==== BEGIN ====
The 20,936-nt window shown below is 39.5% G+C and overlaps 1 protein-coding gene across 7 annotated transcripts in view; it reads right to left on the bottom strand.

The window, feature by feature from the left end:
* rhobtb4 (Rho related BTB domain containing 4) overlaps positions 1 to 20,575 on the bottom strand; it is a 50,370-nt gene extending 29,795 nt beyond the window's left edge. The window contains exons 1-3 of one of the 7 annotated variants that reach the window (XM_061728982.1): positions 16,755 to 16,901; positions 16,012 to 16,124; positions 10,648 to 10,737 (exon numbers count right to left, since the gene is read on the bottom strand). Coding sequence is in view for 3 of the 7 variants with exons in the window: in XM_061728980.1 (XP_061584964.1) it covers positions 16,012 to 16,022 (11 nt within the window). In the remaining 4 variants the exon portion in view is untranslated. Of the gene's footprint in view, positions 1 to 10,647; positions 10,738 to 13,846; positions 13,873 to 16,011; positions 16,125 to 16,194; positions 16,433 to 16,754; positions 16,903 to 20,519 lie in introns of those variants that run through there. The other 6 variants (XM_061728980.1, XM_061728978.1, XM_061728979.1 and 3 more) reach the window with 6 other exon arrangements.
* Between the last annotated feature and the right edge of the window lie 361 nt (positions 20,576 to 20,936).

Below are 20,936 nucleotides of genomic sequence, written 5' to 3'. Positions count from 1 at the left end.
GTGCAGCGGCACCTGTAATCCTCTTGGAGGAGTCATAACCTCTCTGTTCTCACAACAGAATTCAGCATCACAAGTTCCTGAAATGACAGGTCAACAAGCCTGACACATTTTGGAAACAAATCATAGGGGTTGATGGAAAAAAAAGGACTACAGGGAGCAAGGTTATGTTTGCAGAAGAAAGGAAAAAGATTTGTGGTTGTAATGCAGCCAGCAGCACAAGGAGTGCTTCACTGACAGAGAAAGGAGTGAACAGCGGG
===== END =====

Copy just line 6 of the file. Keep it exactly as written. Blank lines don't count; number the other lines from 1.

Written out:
GTGCAGCGGCACCTGTAATCCTCTTGGAGGAGTCATAACCTCTCTGTTCTCACAACAGAATTCAGCATCACAAGTTCCTGAAATGACAGGTCAACAAGCCTGACACATTTTGGAAACAAATCATAGGGGTTGATGGAAAAAAAAGGACTACAGGGAGCAAGGTTATGTTTGCAGAAGAAAGGAAAAAGATTTGTGGTTGTAATGCAGCCAGCAGCACAAGGAGTGCTTCACTGACAGAGAAAGGAGTGAACAGCGGG